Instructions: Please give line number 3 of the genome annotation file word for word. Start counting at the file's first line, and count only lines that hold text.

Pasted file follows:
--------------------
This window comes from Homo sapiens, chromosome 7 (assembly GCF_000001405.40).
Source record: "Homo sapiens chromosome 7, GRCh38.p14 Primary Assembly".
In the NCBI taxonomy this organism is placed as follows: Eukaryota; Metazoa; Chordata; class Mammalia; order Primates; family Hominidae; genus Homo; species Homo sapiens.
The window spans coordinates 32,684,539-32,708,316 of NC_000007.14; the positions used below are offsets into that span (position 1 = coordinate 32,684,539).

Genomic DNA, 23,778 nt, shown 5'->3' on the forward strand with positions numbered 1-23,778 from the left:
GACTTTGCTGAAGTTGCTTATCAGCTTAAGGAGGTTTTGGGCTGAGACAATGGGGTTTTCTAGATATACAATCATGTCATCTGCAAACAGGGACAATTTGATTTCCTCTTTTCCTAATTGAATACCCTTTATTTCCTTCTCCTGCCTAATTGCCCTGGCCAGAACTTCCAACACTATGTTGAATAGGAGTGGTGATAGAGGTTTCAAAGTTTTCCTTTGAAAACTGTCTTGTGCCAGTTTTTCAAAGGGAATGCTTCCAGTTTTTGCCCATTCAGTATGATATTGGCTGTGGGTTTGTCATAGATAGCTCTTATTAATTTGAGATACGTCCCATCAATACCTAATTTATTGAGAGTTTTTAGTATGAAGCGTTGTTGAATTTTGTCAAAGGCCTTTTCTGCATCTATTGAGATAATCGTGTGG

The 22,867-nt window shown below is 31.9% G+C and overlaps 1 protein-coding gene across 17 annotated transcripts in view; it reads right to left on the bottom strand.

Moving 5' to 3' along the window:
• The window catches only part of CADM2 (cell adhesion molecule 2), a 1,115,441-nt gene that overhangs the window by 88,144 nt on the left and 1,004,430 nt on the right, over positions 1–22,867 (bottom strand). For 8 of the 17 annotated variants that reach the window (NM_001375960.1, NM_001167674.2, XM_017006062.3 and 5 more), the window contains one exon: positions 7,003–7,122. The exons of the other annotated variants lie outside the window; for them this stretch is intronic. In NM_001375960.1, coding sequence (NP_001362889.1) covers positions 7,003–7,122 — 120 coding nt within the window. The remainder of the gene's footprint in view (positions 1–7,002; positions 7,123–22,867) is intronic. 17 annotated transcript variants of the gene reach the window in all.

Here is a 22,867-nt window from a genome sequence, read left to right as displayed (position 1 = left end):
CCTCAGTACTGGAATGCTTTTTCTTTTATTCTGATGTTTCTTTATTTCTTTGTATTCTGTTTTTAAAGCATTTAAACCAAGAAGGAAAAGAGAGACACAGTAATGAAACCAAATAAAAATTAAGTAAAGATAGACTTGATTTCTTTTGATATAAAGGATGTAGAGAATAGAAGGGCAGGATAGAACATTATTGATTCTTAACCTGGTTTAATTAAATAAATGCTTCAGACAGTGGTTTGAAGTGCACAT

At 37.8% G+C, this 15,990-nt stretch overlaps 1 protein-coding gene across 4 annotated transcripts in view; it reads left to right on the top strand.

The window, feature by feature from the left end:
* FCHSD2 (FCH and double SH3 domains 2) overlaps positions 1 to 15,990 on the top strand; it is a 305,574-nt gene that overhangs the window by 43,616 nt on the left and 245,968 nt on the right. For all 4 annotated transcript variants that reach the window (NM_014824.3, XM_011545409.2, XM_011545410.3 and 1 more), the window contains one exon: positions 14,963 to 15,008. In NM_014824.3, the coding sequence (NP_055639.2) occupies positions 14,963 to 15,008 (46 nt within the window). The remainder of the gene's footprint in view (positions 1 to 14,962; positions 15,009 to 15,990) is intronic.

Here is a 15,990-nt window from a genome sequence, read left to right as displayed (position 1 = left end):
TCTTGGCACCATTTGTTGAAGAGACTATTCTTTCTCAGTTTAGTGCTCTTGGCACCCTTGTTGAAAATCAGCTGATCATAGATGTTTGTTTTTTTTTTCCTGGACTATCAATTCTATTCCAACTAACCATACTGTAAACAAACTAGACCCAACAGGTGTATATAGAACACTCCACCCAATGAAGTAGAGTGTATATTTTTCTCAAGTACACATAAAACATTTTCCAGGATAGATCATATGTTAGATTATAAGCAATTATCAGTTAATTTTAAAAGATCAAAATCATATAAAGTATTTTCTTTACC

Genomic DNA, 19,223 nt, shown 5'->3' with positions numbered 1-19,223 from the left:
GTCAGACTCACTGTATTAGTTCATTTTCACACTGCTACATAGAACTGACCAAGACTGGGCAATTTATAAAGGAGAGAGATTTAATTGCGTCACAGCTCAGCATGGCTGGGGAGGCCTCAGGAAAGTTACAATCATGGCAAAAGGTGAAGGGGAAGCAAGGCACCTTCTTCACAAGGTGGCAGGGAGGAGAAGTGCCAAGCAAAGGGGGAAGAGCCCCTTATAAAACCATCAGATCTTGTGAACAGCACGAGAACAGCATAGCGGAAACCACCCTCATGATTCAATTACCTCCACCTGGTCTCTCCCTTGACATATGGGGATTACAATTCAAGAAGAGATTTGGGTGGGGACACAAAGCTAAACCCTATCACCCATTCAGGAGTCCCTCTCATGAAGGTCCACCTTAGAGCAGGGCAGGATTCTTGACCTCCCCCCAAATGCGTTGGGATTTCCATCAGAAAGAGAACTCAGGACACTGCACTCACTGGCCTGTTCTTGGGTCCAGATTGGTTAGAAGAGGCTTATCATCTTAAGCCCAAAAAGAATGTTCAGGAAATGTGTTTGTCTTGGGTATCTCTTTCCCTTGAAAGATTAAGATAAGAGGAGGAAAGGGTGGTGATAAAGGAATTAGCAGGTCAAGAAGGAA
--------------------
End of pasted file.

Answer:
In the NCBI taxonomy this organism is placed as follows: Eukaryota; Metazoa; Chordata; class Mammalia; order Primates; family Hominidae; genus Homo; species Homo sapiens.